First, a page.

February 21, 2011
Originality vs Focus

What makes a great movie is not its originality, but its razor sharp focus.

Take The King’s Speech. It’s about a King who overcomes his fear of public speaking to deliver a wartime speech to his citizens. It is a great movie.

But at the core, it is saying nothing new. Overcoming fear is a theme of numerous self help books and movies. I won’t bother to name all the books and movies that try to address this issue.

Here’s examples of other movies that are unoriginal:

Psycho is about a transvestite killer. It contains one of Hitchcock’s most memorable scenes and many people think of it as original. But if you wiki it, you’ll find that it is based on a play by Josef Stefano, who adapted it from a novel, which is actually based on true events of actual crimes committed by a Wisconsin serial killer.

Dial M For Murder is another Hitchcock thriller based on a play. Yet another one is Rope.

What differentiates The King’s Speech from its competition is its focus, not its originality. Every scene served the story. Remember, the movie is about a prince who overcomes his fear of public speaking. Well, the very first scene is of the prince absolutely bombing a public speech.

Well, duh. Isn’t this obvious? Yes it is. Obvious and unoriginal. So obvious it was overlooked. Overlooked as a story, overlooked by Hollywood and overlooked by moviegoers until now.

The King’s Speech is spot on. Every scene had to do with Albert’s fear of public speaking. There were no wasted shots. They make it look easy, but if it really is easy then there should be dozens of movies this year with the same kind of focus as The King’s Speech. Well, there isn’t.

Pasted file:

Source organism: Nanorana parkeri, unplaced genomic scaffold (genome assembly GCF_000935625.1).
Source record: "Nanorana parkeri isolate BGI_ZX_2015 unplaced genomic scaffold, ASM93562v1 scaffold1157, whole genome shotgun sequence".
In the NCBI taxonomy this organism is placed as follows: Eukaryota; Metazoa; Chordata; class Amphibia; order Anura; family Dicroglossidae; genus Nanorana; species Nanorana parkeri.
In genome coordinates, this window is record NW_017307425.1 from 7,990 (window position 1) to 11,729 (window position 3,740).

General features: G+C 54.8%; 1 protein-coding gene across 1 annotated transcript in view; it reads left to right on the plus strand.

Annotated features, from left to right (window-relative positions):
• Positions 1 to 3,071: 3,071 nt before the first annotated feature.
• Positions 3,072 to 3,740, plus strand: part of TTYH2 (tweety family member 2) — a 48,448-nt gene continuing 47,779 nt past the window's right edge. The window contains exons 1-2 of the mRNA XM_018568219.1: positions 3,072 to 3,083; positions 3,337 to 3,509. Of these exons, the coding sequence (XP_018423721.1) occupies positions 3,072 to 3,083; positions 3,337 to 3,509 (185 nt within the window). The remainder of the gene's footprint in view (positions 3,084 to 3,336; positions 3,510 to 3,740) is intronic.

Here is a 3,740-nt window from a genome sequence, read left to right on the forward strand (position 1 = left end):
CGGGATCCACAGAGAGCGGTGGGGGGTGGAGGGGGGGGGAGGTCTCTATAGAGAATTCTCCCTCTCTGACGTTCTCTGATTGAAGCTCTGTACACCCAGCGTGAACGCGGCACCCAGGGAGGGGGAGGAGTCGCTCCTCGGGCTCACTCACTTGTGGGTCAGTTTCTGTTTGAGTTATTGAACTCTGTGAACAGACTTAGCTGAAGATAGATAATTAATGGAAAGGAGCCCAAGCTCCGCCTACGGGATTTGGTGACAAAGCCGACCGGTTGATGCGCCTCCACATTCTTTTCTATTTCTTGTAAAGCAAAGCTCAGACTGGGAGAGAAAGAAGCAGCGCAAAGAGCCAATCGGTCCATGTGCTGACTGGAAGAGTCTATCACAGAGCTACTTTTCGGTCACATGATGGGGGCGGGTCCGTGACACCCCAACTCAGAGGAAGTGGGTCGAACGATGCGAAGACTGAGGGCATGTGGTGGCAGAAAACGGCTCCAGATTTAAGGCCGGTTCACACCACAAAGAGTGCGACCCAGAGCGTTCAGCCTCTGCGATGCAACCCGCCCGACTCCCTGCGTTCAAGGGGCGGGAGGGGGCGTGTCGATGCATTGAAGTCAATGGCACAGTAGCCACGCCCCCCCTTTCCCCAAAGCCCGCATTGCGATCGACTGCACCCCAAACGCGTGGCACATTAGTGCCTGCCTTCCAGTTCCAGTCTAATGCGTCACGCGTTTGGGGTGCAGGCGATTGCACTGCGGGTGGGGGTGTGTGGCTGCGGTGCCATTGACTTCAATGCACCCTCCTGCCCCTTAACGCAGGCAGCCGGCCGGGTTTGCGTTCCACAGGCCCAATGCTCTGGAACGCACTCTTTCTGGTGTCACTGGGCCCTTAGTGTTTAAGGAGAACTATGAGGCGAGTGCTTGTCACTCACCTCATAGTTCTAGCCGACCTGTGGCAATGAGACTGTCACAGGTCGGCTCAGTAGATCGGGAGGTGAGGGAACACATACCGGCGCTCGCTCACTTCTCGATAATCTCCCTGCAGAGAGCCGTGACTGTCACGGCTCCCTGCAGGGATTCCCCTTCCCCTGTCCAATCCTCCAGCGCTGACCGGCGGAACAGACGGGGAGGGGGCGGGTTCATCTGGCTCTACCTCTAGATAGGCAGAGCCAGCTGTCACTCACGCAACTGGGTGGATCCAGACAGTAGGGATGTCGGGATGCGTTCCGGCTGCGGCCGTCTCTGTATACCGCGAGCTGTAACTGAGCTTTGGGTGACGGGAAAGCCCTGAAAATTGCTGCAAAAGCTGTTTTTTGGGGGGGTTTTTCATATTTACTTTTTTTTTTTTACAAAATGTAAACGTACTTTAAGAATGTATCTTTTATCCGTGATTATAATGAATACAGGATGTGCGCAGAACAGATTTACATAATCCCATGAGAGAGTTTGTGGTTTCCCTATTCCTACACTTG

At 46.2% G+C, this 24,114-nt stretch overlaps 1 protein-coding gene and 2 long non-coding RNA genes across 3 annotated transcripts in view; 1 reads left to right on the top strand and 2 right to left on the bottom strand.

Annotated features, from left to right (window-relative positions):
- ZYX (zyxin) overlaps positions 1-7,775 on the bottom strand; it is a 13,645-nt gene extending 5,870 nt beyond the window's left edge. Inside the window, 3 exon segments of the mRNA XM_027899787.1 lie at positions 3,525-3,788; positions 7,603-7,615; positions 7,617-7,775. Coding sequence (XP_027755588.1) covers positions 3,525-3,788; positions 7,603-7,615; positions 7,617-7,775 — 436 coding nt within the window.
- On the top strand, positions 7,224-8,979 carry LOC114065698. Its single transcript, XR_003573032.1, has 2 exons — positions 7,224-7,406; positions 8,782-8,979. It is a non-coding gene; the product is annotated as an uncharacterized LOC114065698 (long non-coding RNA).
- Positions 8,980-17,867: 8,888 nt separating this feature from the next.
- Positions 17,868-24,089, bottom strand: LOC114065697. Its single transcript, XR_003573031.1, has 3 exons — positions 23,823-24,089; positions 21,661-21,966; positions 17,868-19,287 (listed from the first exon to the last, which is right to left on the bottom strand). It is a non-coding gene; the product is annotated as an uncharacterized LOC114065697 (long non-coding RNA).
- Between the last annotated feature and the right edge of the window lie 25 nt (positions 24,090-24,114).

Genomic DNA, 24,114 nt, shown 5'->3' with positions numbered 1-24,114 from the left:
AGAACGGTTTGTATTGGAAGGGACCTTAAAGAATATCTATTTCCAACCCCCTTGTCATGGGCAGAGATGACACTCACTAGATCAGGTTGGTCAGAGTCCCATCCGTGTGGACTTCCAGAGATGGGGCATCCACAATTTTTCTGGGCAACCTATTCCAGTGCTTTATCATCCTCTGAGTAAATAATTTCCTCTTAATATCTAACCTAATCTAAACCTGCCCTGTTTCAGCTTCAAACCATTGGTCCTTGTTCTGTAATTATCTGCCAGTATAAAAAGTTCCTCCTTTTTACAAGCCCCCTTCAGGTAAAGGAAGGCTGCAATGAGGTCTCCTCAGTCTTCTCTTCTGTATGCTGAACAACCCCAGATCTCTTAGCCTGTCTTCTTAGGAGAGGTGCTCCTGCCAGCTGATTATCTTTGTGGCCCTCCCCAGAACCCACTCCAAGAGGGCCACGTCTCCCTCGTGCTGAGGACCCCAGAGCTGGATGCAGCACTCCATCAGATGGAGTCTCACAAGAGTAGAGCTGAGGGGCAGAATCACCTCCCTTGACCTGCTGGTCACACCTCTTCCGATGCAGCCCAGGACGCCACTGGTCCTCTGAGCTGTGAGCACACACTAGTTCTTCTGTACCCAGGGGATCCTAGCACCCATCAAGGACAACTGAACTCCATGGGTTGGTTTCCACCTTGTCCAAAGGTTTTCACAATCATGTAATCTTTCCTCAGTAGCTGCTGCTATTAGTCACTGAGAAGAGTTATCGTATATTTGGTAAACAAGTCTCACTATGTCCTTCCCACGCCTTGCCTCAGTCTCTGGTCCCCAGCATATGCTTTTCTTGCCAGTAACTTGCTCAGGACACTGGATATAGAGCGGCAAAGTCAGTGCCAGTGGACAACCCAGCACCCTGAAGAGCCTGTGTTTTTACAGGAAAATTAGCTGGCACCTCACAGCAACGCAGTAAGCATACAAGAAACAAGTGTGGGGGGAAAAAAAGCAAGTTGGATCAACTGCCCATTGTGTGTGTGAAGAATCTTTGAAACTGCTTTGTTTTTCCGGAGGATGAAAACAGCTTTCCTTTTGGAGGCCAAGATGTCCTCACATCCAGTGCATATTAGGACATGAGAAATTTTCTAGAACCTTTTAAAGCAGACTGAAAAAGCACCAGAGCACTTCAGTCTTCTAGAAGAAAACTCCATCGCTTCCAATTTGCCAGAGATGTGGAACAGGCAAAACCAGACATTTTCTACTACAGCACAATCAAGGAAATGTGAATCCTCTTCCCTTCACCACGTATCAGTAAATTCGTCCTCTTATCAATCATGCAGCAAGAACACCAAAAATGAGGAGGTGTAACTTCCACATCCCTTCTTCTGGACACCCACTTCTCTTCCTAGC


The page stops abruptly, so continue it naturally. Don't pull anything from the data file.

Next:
Almost all movies try to be original, but they somehow always end up having the same corny special effects, the same bad guys, the same hot girl, one of ghosts, aliens, or robots, or all three.

Meanwhile, not many movies actually know what it is trying to say.

It’s okay to drive home an old point, as long as you are focused.

January 18, 2011
Creativity/Originality

I believe the key to creativity is to not think too hard.

Whenever I hear someone say, “let’s think outside the box,” I know that they’re trying too hard to be creative or original. My response whenever I hear someone say that is, what box?

When you try too hard, you stifle yourself.

Examples of trying too hard abound. Just two days ago I was working with a coder who thought too hard. When I offered a simple solution to our problem she rejected it because it seemed too easy to her. Artists love to be creative/original. How many creative people do you know who would talk about an amazing idea they have, then consciously shy away from making that thing in their heads because in their words, “it has already been done”? It could be anything from a novel, a song, or a photograph.

Whenever someone says that, I know that they are imagining themselves as famous artists, trotting down the red carpet before fawning fans. They love the reward of their work more than the work itself…and they think that doing something completely new is the path to that imagined fame.

What they forget is that their work—whether it’s programming or art—belongs to a larger craft, and that like all crafts, one must learn its rules. Imagine trying to become a famous pianist without ever playing something that was “already done before.” Yet that is what many people do who try too hard to be creative.

Everybody starts off playing the piano by doing some version of “Twinkle Twinkle Little Stars.” Why would it be any different if your craft is programming, or novel-writing, or drawing? Would you try to take a picture of something “completely new” if you were a beginning photographer, or learn from the masters first?

Don’t waste your brainpower trying to come up with “something totally new” or think outside the box. There’s nothing new. And there is no box.

“Making the simple complicated is commonplace; making the complicated simple, awesomely simple, that’s creativity.” ~ Charles Mingus

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